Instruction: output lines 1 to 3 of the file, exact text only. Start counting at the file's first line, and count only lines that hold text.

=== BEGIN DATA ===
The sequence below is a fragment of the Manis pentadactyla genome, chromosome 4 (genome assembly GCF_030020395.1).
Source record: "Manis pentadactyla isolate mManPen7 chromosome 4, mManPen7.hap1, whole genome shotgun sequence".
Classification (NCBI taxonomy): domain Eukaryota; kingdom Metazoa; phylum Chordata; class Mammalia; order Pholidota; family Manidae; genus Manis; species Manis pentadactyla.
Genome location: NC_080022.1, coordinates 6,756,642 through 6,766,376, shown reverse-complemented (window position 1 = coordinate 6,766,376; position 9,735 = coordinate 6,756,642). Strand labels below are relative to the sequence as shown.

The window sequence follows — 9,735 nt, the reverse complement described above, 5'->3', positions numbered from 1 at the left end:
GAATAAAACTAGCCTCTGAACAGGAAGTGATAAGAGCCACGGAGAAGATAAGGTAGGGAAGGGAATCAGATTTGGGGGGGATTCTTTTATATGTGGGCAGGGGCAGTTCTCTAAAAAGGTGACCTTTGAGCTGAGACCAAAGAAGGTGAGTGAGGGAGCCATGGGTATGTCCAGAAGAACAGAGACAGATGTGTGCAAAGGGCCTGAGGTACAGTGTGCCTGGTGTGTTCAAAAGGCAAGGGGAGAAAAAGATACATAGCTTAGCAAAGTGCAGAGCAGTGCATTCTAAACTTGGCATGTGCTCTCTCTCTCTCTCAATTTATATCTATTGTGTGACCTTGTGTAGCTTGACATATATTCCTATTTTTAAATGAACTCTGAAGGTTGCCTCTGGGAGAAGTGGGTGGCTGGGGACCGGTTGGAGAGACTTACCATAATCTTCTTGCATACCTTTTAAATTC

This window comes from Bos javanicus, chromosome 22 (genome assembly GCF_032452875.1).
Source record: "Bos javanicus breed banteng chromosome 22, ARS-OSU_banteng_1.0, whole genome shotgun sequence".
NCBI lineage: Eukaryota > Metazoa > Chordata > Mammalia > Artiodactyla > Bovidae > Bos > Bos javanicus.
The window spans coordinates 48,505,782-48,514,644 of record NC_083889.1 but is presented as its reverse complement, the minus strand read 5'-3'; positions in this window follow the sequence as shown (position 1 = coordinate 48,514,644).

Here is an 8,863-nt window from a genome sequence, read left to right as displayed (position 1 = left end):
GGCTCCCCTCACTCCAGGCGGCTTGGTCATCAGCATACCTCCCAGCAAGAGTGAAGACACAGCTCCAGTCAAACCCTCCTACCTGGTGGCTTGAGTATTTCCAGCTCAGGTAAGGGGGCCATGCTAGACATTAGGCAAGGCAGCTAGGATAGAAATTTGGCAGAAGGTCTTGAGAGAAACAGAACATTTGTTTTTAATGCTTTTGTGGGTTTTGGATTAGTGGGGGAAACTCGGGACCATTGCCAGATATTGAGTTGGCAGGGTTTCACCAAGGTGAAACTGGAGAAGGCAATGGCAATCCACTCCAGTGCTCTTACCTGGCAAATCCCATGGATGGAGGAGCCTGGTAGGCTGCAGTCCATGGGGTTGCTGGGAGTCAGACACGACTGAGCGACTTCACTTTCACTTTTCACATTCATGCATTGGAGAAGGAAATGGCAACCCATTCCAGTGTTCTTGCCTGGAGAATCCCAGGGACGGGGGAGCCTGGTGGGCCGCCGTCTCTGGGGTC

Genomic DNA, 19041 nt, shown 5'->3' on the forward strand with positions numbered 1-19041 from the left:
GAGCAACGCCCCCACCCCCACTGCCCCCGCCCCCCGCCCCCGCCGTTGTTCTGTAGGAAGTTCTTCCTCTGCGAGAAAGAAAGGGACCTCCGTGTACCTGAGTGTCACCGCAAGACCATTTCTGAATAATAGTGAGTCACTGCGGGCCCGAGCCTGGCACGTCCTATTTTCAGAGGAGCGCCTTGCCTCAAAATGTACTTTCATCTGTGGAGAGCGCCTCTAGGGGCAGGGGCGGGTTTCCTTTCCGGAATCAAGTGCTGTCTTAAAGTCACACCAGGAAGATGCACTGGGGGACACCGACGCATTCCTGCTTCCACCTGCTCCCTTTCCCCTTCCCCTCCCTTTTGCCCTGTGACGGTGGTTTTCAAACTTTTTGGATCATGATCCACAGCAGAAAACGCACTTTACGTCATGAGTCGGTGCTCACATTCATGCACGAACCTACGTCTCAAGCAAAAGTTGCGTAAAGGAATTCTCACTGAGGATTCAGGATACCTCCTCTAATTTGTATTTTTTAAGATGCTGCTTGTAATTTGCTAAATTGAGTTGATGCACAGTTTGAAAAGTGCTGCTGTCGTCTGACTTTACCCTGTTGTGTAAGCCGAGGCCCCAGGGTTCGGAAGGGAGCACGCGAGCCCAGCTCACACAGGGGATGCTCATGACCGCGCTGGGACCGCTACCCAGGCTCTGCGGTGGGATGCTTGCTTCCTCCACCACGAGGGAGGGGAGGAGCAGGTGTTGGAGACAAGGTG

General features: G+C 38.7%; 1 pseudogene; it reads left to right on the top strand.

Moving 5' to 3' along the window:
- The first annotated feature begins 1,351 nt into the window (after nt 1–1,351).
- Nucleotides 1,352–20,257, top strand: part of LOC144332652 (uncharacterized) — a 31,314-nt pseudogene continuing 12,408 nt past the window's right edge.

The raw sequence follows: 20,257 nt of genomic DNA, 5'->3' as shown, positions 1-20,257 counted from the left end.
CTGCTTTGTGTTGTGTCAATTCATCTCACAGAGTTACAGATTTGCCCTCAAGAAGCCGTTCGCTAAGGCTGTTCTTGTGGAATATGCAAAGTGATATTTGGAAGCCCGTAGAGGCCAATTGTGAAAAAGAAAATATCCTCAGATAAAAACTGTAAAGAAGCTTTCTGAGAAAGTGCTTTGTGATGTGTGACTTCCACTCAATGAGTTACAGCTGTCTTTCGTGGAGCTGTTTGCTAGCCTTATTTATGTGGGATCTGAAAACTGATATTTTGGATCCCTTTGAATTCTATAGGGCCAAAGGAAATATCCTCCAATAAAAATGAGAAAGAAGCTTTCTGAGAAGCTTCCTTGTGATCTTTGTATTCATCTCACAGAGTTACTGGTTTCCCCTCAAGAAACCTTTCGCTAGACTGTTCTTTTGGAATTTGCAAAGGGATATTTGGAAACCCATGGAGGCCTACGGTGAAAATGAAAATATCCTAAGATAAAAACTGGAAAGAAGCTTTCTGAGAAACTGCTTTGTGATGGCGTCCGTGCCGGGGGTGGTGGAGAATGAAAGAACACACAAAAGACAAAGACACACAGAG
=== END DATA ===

The sequence below is a fragment of the Manis pentadactyla genome, chromosome 4 (genome assembly GCF_030020395.1).
Source record: "Manis pentadactyla isolate mManPen7 chromosome 4, mManPen7.hap1, whole genome shotgun sequence".
Classification (NCBI taxonomy): domain Eukaryota; kingdom Metazoa; phylum Chordata; class Mammalia; order Pholidota; family Manidae; genus Manis; species Manis pentadactyla.